Why are police using BWV?
Research identified from local and international trials suggest that BWV has great merit in the field of law enforcement. The ability to record events electronically as they occur has a range of benefits, specifically relating to the gathering of evidence. Police agencies using BWV have noted positive results and benefits, including:
- Lower incidence and escalation of violence
- Reduced 'not guilty' pleas and increased cooperation from the public
- Improved officer conduct, professionalism and reduced complaints
- Improved offender behaviour
- Increased time on patrol and reduced officer time spent on paperwork
- Video content for use in training and to support improved police education
- Reduced officer injuries
- Improved collection of evidence
- Enhanced brief of evidence preparation, including statements
Has the NSW Police Force trialled BWV?
Yes. In 2013, following reports of successful overseas trials, the NSW Police Force conducted an extensive trial of BWV camera technology. The trial was undertaken at Brisbane Water Local Area Command, South West Metropolitan Region Enforcement Squad, the Police Transport Command and the Public Order and Riot Squad. The trial was extended into 2014 using additional Local Area Command sites.
In May 2014 the NSW Government announced a $4 million dollar contribution to be provided to the NSWPF over two financial years to aid implementation of BWV technology into operational policing.
Which officers will be using BWV?
The BWV Phase 1 Project deployed BWV cameras and the BWV system to the following LAC/Locations in October / November 2016:
- Botany Bay Police Area Command
- Kings Cross Police Area Command
- Eastern Beaches Police Area Command
- Mid North Coast Police District
- Richmond Police District
- Police Transport Command
- Public Order and Riot Squad
- Strike Force Raptor
The Body Worn Video Phase 2 project will deploy to 490 sites between May 2018 and 30 November 2018.
How does the BWV camera work?
BWV records wide view vision and high-quality audio of officer interactions with the public in all environments in which they operate. The cameras will constantly view the environment but will require the officer to initiate recording to capture the footage in the memory. All recorded images are the property of the NSW Police Force and must be downloaded to the secure computer-based BWV management system at the completion of each shift.
When will officers be using BWV? Will it always be on?
BMV will only record when the officer has initiated it by pushing the record button.
The use of BWV will be at the officer’s discretion and will generally be incident specific. However it is expected the BWV device would be activated:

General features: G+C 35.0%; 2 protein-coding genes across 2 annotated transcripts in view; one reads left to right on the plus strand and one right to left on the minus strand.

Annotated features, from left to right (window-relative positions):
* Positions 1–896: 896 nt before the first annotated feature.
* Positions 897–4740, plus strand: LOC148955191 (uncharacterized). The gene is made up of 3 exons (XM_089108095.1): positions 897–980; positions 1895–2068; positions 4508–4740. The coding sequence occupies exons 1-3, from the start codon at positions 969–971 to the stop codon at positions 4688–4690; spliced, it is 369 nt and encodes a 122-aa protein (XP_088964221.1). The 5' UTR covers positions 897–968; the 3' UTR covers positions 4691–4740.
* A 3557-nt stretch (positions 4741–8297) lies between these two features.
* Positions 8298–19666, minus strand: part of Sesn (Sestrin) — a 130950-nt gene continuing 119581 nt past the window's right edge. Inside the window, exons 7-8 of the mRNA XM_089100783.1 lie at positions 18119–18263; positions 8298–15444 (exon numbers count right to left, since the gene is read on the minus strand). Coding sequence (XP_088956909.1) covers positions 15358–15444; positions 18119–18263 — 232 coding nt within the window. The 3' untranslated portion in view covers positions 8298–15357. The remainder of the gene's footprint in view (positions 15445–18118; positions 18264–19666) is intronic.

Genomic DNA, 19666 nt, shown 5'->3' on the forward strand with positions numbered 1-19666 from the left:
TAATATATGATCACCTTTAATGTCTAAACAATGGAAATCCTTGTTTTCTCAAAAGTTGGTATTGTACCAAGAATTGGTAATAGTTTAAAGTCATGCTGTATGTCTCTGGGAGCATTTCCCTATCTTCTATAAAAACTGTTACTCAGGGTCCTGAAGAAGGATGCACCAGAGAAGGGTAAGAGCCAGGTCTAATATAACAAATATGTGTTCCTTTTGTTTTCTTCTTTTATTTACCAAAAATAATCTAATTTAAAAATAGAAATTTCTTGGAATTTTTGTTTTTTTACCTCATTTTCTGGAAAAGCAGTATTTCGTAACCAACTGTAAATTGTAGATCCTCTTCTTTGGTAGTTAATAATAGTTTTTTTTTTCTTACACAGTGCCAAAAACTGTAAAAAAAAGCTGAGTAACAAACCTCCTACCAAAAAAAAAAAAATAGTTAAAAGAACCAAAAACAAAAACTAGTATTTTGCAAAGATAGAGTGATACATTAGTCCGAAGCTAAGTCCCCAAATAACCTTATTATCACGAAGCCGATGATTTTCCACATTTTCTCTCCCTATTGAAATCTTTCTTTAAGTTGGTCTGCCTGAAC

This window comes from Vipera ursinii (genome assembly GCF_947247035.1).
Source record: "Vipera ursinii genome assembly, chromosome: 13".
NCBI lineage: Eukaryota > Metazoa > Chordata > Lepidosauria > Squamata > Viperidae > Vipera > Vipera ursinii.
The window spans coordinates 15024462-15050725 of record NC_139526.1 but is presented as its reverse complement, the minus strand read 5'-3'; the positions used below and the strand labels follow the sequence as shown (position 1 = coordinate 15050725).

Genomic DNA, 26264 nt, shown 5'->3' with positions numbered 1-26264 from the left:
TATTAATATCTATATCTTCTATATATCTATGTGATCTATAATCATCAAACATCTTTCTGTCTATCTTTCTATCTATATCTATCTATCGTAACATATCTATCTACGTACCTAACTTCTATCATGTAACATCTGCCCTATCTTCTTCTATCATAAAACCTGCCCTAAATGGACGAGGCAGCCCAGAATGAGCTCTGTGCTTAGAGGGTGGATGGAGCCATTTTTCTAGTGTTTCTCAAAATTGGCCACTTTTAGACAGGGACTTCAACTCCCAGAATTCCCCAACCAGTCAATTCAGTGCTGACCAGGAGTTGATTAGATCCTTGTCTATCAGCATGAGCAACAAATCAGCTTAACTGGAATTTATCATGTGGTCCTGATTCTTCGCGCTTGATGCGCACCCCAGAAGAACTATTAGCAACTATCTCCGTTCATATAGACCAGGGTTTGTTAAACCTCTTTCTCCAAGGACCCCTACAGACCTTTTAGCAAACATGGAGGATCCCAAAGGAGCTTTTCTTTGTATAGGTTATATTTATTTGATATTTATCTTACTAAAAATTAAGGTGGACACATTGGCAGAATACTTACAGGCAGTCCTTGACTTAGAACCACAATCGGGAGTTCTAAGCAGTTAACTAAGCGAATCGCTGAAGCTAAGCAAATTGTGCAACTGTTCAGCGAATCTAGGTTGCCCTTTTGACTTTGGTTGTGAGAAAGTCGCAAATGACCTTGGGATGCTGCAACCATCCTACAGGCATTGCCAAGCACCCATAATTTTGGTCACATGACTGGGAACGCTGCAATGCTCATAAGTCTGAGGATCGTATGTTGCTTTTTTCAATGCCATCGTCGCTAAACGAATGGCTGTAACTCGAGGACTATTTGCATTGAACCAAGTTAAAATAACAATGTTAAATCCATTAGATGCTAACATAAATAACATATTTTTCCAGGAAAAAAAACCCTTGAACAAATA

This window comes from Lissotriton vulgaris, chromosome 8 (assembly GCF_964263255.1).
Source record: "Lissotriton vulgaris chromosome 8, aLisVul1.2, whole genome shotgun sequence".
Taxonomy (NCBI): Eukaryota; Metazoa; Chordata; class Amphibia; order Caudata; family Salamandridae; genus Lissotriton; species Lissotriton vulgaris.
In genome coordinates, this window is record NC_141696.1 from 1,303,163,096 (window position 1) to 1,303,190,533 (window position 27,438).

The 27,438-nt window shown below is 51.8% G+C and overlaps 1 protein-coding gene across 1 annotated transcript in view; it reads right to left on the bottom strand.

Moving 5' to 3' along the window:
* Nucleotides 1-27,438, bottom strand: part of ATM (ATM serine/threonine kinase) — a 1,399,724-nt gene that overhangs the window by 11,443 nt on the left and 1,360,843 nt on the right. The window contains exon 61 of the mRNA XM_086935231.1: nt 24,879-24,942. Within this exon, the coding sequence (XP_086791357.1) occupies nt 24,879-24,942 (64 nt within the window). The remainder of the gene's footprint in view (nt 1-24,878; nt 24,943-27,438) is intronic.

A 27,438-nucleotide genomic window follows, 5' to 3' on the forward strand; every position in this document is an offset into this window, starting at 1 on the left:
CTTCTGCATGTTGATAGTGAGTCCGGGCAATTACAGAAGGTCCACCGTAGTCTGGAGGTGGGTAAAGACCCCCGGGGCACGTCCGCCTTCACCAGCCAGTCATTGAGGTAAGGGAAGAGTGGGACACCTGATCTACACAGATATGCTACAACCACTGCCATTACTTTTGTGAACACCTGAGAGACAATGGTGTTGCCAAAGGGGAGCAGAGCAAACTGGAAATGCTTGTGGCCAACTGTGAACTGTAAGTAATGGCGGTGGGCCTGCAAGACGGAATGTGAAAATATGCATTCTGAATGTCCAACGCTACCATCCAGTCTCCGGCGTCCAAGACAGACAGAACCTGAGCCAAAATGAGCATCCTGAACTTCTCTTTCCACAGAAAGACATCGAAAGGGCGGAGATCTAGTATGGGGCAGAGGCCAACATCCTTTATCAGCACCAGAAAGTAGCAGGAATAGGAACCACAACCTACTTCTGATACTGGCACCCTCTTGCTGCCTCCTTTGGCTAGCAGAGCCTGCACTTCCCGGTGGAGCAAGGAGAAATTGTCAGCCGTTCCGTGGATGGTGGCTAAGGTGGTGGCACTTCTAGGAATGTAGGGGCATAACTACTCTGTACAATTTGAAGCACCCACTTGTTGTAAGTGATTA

- When police would normally use their official police notebook to record information (this does not replace the need to use a police notebook in such situations)
- To capture evidence or record something of relevance
- When exercising a police power
- Performing a policing function
- As part of first response crime and incident investigation
- General patrolling of Licensed Premises, public transport and other public areas
- Whilst conducting vehicle stops
- During conversation with members of the public which may relate to an incident, is relevant to an investigation, or is possibly valuable police or crime related information
- In situations where the use of force is anticipated
What will recordings be used for?
Body-Worn Video recordings are classified as ‘protected information’ under Section 39 of the Surveillance Devices Act and must be securely stored and managed. Recordings can only be used if permitted under Part 5 of the Act. BWV content can, for example, be used in connection with the exercise of a law enforcement function, to investigate and prosecute a criminal offence, to investigate disciplinary matters and for education and training purposes by the NSW Police Force.
The Surveillance Devices Act 2007 also prohibits the unlawful use, communication or publication of protected information. Section 40 of the Act creates offences for the unauthorised release of information by a person in the following circumstances:
- Intentionally, knowingly or recklessly uses, communicates or publishes any protected information
- Intends to endanger the health or safety of any person or prejudice the effective conduct of an investigation into a relevant offence
Penalties for such offences range from two (2) to seven (7) years imprisonment.